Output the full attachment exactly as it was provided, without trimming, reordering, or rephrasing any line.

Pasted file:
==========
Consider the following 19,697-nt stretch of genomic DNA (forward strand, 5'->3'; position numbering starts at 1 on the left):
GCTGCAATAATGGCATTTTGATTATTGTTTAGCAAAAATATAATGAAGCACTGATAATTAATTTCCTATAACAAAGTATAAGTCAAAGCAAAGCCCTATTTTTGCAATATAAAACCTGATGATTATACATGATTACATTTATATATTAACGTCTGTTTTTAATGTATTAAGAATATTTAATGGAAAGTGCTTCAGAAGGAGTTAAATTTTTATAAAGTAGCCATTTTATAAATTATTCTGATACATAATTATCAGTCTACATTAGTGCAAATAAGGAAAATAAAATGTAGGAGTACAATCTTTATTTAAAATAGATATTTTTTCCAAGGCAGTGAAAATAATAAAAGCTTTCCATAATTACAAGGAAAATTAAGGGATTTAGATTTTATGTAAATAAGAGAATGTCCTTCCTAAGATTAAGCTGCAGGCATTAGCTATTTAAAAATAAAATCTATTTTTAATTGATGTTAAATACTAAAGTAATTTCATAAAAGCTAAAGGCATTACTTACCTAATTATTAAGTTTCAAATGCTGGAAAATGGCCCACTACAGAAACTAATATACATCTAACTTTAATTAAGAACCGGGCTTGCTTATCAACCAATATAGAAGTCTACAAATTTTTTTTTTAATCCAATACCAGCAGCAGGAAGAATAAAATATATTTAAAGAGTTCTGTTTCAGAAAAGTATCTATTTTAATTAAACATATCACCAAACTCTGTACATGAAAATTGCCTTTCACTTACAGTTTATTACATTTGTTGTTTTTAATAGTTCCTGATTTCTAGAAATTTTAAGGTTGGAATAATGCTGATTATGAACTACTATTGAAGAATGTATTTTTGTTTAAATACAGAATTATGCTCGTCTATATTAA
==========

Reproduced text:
Consider the following 19,697-nt stretch of genomic DNA (forward strand, 5'->3'; position numbering starts at 1 on the left):
GCTGCAATAATGGCATTTTGATTATTGTTTAGCAAAAATATAATGAAGCACTGATAATTAATTTCCTATAACAAAGTATAAGTCAAAGCAAAGCCCTATTTTTGCAATATAAAACCTGATGATTATACATGATTACATTTATATATTAACGTCTGTTTTTAATGTATTAAGAATATTTAATGGAAAGTGCTTCAGAAGGAGTTAAATTTTTATAAAGTAGCCATTTTATAAATTATTCTGATACATAATTATCAGTCTACATTAGTGCAAATAAGGAAAATAAAATGTAGGAGTACAATCTTTATTTAAAATAGATATTTTTTCCAAGGCAGTGAAAATAATAAAAGCTTTCCATAATTACAAGGAAAATTAAGGGATTTAGATTTTATGTAAATAAGAGAATGTCCTTCCTAAGATTAAGCTGCAGGCATTAGCTATTTAAAAATAAAATCTATTTTTAATTGATGTTAAATACTAAAGTAATTTCATAAAAGCTAAAGGCATTACTTACCTAATTATTAAGTTTCAAATGCTGGAAAATGGCCCACTACAGAAACTAATATACATCTAACTTTAATTAAGAACCGGGCTTGCTTATCAACCAATATAGAAGTCTACAAATTTTTTTTTTAATCCAATACCAGCAGCAGGAAGAATAAAATATATTTAAAGAGTTCTGTTTCAGAAAAGTATCTATTTTAATTAAACATATCACCAAACTCTGTACATGAAAATTGCCTTTCACTTACAGTTTATTACATTTGTTGTTTTTAATAGTTCCTGATTTCTAGAAATTTTAAGGTTGGAATAATGCTGATTATGAACTACTATTGAAGAATGTATTTTTGTTTAAATACAGAATTATGCTCGTCTATATTAA